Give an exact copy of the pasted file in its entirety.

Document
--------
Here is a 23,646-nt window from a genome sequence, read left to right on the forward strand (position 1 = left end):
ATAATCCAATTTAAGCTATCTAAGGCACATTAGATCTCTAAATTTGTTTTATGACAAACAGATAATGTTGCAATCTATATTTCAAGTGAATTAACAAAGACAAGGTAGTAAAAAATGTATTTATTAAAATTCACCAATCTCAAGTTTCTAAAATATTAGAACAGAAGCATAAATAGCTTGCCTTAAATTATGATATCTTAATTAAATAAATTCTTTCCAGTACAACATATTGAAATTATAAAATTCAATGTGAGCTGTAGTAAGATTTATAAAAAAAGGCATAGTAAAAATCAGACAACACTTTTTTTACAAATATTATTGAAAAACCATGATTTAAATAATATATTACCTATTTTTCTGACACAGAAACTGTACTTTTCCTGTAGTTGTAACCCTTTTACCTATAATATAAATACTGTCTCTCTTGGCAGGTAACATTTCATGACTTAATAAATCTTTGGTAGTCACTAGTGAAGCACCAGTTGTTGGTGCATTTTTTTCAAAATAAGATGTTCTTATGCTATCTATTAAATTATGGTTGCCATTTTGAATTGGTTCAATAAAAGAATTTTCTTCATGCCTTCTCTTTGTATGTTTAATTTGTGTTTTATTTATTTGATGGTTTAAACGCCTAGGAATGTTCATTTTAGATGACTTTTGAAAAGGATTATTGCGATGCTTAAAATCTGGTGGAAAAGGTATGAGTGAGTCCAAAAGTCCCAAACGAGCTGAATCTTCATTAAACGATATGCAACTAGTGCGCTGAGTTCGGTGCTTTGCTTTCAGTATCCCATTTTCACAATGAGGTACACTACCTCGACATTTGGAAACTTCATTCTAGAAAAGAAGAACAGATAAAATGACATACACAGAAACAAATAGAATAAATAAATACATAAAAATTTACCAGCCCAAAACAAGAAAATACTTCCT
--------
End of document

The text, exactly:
Here is a 23,646-nt window from a genome sequence, read left to right on the forward strand (position 1 = left end):
ATAATCCAATTTAAGCTATCTAAGGCACATTAGATCTCTAAATTTGTTTTATGACAAACAGATAATGTTGCAATCTATATTTCAAGTGAATTAACAAAGACAAGGTAGTAAAAAATGTATTTATTAAAATTCACCAATCTCAAGTTTCTAAAATATTAGAACAGAAGCATAAATAGCTTGCCTTAAATTATGATATCTTAATTAAATAAATTCTTTCCAGTACAACATATTGAAATTATAAAATTCAATGTGAGCTGTAGTAAGATTTATAAAAAAAGGCATAGTAAAAATCAGACAACACTTTTTTTACAAATATTATTGAAAAACCATGATTTAAATAATATATTACCTATTTTTCTGACACAGAAACTGTACTTTTCCTGTAGTTGTAACCCTTTTACCTATAATATAAATACTGTCTCTCTTGGCAGGTAACATTTCATGACTTAATAAATCTTTGGTAGTCACTAGTGAAGCACCAGTTGTTGGTGCATTTTTTTCAAAATAAGATGTTCTTATGCTATCTATTAAATTATGGTTGCCATTTTGAATTGGTTCAATAAAAGAATTTTCTTCATGCCTTCTCTTTGTATGTTTAATTTGTGTTTTATTTATTTGATGGTTTAAACGCCTAGGAATGTTCATTTTAGATGACTTTTGAAAAGGATTATTGCGATGCTTAAAATCTGGTGGAAAAGGTATGAGTGAGTCCAAAAGTCCCAAACGAGCTGAATCTTCATTAAACGATATGCAACTAGTGCGCTGAGTTCGGTGCTTTGCTTTCAGTATCCCATTTTCACAATGAGGTACACTACCTCGACATTTGGAAACTTCATTCTAGAAAAGAAGAACAGATAAAATGACATACACAGAAACAAATAGAATAAATAAATACATAAAAATTTACCAGCCCAAAACAAGAAAATACTTCCT